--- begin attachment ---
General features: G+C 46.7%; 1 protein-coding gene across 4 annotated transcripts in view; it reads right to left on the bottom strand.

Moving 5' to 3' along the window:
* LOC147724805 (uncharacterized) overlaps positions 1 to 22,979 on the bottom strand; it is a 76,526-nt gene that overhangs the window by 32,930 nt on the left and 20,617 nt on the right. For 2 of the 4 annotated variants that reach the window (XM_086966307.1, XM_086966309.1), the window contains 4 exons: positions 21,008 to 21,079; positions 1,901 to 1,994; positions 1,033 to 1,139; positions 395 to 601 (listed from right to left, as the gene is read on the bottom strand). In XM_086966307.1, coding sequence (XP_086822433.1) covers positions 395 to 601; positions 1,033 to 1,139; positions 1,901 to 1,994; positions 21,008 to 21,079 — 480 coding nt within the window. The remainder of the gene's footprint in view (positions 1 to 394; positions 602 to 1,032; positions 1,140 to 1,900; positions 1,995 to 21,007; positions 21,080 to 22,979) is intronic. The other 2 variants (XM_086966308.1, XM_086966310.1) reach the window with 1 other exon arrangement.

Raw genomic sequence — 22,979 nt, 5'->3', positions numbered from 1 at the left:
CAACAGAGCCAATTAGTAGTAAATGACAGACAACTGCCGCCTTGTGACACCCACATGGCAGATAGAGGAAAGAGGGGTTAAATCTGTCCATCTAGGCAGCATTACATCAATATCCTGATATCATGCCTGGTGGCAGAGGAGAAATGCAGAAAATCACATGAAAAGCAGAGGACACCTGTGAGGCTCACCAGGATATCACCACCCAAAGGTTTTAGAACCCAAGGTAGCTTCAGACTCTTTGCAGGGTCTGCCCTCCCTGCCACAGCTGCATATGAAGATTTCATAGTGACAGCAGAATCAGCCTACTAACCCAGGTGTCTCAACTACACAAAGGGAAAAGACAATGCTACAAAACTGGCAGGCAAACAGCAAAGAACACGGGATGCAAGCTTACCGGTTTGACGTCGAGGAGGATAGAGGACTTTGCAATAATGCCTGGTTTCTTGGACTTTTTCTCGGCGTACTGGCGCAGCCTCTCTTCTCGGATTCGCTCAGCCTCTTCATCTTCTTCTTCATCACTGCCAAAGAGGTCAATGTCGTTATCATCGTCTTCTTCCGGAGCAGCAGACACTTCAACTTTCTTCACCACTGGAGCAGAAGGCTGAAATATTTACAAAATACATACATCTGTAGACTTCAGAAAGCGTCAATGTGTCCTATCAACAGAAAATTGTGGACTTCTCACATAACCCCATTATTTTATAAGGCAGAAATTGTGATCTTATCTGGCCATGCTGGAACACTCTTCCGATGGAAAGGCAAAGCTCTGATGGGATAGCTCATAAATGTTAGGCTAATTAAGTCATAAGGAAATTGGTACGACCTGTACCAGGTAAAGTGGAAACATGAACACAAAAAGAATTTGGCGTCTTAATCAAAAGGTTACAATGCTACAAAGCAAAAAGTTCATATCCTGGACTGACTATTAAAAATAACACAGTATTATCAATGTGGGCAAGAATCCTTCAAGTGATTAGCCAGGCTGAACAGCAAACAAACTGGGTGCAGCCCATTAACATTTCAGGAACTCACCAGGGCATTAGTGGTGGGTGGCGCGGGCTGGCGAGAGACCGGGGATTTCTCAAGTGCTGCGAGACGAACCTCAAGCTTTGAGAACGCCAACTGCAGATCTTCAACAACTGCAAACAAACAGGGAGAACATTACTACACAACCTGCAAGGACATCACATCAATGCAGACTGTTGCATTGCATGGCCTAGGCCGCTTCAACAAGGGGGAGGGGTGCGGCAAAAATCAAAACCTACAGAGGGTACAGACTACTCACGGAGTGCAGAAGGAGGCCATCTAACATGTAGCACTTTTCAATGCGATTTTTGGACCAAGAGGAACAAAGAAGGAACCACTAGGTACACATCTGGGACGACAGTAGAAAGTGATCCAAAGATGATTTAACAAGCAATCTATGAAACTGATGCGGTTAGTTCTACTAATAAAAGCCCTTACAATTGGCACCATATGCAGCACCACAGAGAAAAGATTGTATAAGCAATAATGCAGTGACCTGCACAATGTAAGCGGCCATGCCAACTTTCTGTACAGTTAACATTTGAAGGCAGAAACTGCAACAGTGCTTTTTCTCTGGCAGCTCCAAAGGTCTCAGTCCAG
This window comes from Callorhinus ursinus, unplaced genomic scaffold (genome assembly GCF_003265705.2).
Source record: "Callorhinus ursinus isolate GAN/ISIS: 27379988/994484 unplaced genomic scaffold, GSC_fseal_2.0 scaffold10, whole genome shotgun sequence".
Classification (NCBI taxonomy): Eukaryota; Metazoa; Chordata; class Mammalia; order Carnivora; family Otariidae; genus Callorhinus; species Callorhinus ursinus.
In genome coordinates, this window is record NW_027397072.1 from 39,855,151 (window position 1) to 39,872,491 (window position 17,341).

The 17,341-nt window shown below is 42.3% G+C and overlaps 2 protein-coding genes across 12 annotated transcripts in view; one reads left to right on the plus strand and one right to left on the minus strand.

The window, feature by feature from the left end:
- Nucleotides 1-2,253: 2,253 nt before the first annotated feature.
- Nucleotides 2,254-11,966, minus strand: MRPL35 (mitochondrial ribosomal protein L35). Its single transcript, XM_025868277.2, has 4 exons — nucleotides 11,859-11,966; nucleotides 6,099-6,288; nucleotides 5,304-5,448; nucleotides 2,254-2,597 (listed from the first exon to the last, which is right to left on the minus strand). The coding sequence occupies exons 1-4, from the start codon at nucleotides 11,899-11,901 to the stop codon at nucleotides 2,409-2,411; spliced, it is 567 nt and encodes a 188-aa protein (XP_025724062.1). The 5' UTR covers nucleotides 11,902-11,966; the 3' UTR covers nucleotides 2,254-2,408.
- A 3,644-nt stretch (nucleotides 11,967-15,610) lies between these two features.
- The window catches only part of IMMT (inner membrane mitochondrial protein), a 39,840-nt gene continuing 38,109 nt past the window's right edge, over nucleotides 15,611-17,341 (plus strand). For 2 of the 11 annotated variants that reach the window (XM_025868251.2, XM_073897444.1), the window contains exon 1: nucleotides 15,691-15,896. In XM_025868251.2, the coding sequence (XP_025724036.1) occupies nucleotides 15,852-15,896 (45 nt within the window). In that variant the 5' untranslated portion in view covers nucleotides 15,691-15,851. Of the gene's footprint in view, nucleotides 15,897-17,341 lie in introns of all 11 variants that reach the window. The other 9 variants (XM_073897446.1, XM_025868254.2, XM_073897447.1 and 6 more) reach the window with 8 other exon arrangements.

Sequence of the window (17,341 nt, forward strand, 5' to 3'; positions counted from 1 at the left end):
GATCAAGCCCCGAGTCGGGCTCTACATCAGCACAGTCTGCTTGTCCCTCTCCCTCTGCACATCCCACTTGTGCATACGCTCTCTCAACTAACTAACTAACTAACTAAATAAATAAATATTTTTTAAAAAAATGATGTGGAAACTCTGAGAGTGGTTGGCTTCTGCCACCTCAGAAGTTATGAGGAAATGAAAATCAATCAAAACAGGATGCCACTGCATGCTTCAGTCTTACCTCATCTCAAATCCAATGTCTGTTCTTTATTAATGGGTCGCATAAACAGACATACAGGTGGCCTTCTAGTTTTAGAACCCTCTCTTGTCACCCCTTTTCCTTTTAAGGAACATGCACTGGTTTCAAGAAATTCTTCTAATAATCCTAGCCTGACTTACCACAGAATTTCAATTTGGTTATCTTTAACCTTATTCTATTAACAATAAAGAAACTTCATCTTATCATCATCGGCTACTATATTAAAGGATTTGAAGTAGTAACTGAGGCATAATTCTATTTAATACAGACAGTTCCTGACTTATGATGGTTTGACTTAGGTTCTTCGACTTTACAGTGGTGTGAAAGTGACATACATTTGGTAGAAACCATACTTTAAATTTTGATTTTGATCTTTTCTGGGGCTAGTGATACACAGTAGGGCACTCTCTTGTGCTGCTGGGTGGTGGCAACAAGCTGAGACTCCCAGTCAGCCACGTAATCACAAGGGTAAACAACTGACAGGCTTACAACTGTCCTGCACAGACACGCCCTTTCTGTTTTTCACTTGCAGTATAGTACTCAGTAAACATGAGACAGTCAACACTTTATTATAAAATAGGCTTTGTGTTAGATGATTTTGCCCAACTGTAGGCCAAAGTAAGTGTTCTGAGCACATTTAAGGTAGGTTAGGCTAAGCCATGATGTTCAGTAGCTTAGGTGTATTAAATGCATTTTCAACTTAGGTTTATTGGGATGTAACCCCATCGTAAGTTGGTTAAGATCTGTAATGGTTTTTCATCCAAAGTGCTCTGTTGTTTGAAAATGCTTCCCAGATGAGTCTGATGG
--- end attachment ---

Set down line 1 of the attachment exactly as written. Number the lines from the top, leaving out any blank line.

General features: G+C 46.7%; 1 protein-coding gene across 4 annotated transcripts in view; it reads right to left on the bottom strand.